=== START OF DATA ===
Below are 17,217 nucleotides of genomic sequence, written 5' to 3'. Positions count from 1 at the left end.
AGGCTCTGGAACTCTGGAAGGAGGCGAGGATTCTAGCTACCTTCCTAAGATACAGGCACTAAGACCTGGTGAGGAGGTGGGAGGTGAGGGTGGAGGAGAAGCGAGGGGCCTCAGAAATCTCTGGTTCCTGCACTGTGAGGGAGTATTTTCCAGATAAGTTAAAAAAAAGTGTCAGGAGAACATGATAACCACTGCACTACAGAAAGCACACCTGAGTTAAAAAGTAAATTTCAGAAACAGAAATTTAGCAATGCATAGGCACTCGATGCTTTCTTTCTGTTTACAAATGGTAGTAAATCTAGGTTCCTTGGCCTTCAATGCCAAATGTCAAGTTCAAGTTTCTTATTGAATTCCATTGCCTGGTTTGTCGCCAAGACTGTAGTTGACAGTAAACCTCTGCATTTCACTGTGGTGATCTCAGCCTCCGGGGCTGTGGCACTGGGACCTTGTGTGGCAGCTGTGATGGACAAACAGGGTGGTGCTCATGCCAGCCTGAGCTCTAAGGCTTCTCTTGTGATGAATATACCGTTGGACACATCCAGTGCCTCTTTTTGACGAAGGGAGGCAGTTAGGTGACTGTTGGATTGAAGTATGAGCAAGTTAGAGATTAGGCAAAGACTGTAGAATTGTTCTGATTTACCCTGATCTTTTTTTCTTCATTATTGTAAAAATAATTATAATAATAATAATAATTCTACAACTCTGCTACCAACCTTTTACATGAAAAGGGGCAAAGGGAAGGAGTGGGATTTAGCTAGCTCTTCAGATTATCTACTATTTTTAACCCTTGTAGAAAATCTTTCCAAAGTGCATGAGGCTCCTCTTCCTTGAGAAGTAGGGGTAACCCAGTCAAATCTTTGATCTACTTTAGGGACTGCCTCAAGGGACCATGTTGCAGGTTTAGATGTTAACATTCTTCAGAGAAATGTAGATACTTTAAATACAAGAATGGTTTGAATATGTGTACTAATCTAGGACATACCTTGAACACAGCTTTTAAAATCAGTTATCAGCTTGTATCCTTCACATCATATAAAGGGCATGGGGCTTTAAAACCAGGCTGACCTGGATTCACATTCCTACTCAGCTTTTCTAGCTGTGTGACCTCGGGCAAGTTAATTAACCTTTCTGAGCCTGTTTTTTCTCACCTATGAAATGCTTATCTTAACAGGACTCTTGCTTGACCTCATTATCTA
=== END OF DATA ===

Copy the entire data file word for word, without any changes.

Below are 17,217 nucleotides of genomic sequence, written 5' to 3'. Positions count from 1 at the left end.
AGGCTCTGGAACTCTGGAAGGAGGCGAGGATTCTAGCTACCTTCCTAAGATACAGGCACTAAGACCTGGTGAGGAGGTGGGAGGTGAGGGTGGAGGAGAAGCGAGGGGCCTCAGAAATCTCTGGTTCCTGCACTGTGAGGGAGTATTTTCCAGATAAGTTAAAAAAAAGTGTCAGGAGAACATGATAACCACTGCACTACAGAAAGCACACCTGAGTTAAAAAGTAAATTTCAGAAACAGAAATTTAGCAATGCATAGGCACTCGATGCTTTCTTTCTGTTTACAAATGGTAGTAAATCTAGGTTCCTTGGCCTTCAATGCCAAATGTCAAGTTCAAGTTTCTTATTGAATTCCATTGCCTGGTTTGTCGCCAAGACTGTAGTTGACAGTAAACCTCTGCATTTCACTGTGGTGATCTCAGCCTCCGGGGCTGTGGCACTGGGACCTTGTGTGGCAGCTGTGATGGACAAACAGGGTGGTGCTCATGCCAGCCTGAGCTCTAAGGCTTCTCTTGTGATGAATATACCGTTGGACACATCCAGTGCCTCTTTTTGACGAAGGGAGGCAGTTAGGTGACTGTTGGATTGAAGTATGAGCAAGTTAGAGATTAGGCAAAGACTGTAGAATTGTTCTGATTTACCCTGATCTTTTTTTCTTCATTATTGTAAAAATAATTATAATAATAATAATAATTCTACAACTCTGCTACCAACCTTTTACATGAAAAGGGGCAAAGGGAAGGAGTGGGATTTAGCTAGCTCTTCAGATTATCTACTATTTTTAACCCTTGTAGAAAATCTTTCCAAAGTGCATGAGGCTCCTCTTCCTTGAGAAGTAGGGGTAACCCAGTCAAATCTTTGATCTACTTTAGGGACTGCCTCAAGGGACCATGTTGCAGGTTTAGATGTTAACATTCTTCAGAGAAATGTAGATACTTTAAATACAAGAATGGTTTGAATATGTGTACTAATCTAGGACATACCTTGAACACAGCTTTTAAAATCAGTTATCAGCTTGTATCCTTCACATCATATAAAGGGCATGGGGCTTTAAAACCAGGCTGACCTGGATTCACATTCCTACTCAGCTTTTCTAGCTGTGTGACCTCGGGCAAGTTAATTAACCTTTCTGAGCCTGTTTTTTCTCACCTATGAAATGCTTATCTTAACAGGACTCTTGCTTGACCTCATTATCTA